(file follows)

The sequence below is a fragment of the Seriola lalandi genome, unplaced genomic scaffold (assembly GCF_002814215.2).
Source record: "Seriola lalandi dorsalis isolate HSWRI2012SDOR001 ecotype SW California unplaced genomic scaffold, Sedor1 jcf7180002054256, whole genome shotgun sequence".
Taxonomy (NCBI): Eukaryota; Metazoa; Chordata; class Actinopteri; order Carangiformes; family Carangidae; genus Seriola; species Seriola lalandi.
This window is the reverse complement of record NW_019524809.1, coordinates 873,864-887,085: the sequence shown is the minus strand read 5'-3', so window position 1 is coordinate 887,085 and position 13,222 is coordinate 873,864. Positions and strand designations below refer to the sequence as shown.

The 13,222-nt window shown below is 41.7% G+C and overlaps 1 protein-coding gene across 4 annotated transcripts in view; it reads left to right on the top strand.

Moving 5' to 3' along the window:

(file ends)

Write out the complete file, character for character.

The sequence below is a fragment of the Seriola lalandi genome, unplaced genomic scaffold (assembly GCF_002814215.2).
Source record: "Seriola lalandi dorsalis isolate HSWRI2012SDOR001 ecotype SW California unplaced genomic scaffold, Sedor1 jcf7180002054256, whole genome shotgun sequence".
Taxonomy (NCBI): Eukaryota; Metazoa; Chordata; class Actinopteri; order Carangiformes; family Carangidae; genus Seriola; species Seriola lalandi.
This window is the reverse complement of record NW_019524809.1, coordinates 873,864-887,085: the sequence shown is the minus strand read 5'-3', so window position 1 is coordinate 887,085 and position 13,222 is coordinate 873,864. Positions and strand designations below refer to the sequence as shown.

The 13,222-nt window shown below is 41.7% G+C and overlaps 1 protein-coding gene across 4 annotated transcripts in view; it reads left to right on the top strand.

Moving 5' to 3' along the window: